How do you use the limit process to find the area of the region between the graph y=x^2+2 and the x-axis over the interval [0,1]?

Nov 13, 2016

Please see the explanation section below.

Explanation:

Here is a limit definition of the definite integral. (I'd guess it's the one you are using.) I will use what I think is somewhat standard notation in US textbooks.

.${\int}_{a}^{b} f \left(x\right) \mathrm{dx} = {\lim}_{n \rightarrow \infty} {\sum}_{i = 1}^{n} f \left({x}_{i}\right) \Delta x$.

Where, for each positive integer $n$, we let $\Delta x = \frac{b - a}{n}$

And for $i = 1 , 2 , 3 , . . . , n$, we let ${x}_{i} = a + i \Delta x$. (These ${x}_{i}$ are the right endpoints of the subintervals.)

I prefer to do this type of problem one small step at a time.

${\int}_{0}^{1} \left({x}^{2} + 2\right) \mathrm{dx}$.

Find $\Delta x$

For each $n$, we get

$\Delta x = \frac{b - a}{n} = \frac{1 - 0}{n} = \frac{1}{n}$

Find ${x}_{i}$

And ${x}_{i} = a + i \Delta x = 0 + i \frac{1}{n} = \frac{i}{n}$

Find $f \left({x}_{i}\right)$

$f \left({x}_{i}\right) = {\left({x}_{i}\right)}^{2} + 2 = {\left(\frac{i}{n}\right)}^{2} + 2$

$= {i}^{2} / {n}^{2} + 2$

Find and simplify ${\sum}_{i = 1}^{n} f \left({x}_{i}\right) \Delta x$ in order to evaluate the sums.

${\sum}_{i = 1}^{n} f \left({x}_{i}\right) \Delta x = {\sum}_{i = 1}^{n} \left({i}^{2} / {n}^{2} + 2\right) \frac{1}{n}$

$= {\sum}_{i = 1}^{n} \left({i}^{2} / {n}^{3} + \frac{2}{n}\right)$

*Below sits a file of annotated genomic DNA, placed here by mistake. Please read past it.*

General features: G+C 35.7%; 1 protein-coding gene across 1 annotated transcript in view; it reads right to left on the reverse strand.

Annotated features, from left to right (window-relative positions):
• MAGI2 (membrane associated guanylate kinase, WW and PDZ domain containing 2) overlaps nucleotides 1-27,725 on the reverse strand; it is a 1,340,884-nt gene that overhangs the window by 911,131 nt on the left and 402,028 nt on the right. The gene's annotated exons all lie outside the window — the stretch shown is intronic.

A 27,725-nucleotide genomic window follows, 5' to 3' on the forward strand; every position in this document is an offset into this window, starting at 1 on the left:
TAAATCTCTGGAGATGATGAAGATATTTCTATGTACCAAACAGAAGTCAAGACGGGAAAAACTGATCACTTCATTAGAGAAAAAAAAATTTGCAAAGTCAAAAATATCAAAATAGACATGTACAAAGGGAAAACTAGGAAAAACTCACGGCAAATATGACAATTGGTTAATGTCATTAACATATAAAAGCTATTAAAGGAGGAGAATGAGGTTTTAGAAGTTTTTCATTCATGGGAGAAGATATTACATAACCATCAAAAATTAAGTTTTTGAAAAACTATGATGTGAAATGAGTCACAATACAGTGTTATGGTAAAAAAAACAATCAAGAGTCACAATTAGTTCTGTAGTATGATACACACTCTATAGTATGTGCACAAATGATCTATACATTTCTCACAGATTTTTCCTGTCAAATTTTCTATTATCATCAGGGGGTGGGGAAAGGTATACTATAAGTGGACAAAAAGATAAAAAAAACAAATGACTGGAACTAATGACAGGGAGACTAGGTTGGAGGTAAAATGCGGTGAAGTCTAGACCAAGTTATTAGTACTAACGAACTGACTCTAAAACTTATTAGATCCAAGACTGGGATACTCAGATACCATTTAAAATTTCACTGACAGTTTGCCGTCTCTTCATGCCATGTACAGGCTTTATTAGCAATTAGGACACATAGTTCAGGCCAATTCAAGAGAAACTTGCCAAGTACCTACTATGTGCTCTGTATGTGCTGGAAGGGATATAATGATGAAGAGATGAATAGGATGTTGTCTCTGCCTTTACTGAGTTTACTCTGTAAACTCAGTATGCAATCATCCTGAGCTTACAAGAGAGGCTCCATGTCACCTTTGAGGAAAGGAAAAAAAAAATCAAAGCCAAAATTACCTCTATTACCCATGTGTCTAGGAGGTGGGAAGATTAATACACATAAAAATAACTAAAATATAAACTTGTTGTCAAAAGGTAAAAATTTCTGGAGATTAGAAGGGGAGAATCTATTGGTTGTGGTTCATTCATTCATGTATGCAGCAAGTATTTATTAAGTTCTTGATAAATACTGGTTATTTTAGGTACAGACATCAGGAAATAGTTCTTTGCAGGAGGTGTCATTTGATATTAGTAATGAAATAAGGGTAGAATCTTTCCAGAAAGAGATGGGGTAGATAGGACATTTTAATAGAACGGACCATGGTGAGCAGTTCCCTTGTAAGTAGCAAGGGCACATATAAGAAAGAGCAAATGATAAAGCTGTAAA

$= {\sum}_{i = 1}^{n} \left({i}^{2}\right) + {\sum}_{i = 1}^{n} \left(\frac{2}{n}\right)$

$= \frac{1}{n} ^ 3 {\sum}_{i = 1}^{n} \left({i}^{2} / {n}^{3}\right) + \frac{2}{n} {\sum}_{i = 1}^{n} \left(1\right)$

Evaluate the sums

$= \frac{1}{n} ^ 3 \left(\frac{n \left(n + 1\right) \left(2 n + 1\right)}{6}\right) + \frac{2}{n} \left(n\right)$

(We used summation formulas for the sums in the previous step.)

Rewrite before finding the limit

${\sum}_{i = 1}^{n} f \left({x}_{i}\right) \Delta x = \frac{1}{6} \left(\frac{n \left(n + 1\right) \left(2 n + 1\right)}{n} ^ 3\right) + 2$

$= \frac{1}{6} \left(\frac{n}{n} \cdot \frac{n + 1}{n} \cdot \frac{2 n + 1}{n}\right) + 2$

Now we need to evaluate the limit as $n \rightarrow \infty$.

${\lim}_{n \rightarrow \infty} \left(\frac{n}{n}\right) = 1$

${\lim}_{n \rightarrow \infty} \left(\frac{n + 1}{n}\right) = 1$

${\lim}_{n \rightarrow \infty} \frac{2 n + 1}{n} = 2$

To finish the calculation, we have

${\int}_{0}^{1} \left({x}^{2} + 2\right) \mathrm{dx} = {\lim}_{n \rightarrow \infty} \left(\frac{1}{6} \left(\frac{n}{n} \cdot \frac{n + 1}{n} \cdot \frac{2 n + 1}{n}\right) + 2\right)$

$= \frac{1}{6} \left(\left(1\right) \left(1\right) \left(2\right)\right) + 2$

$= \frac{1}{3} + 2 = \frac{7}{3}$.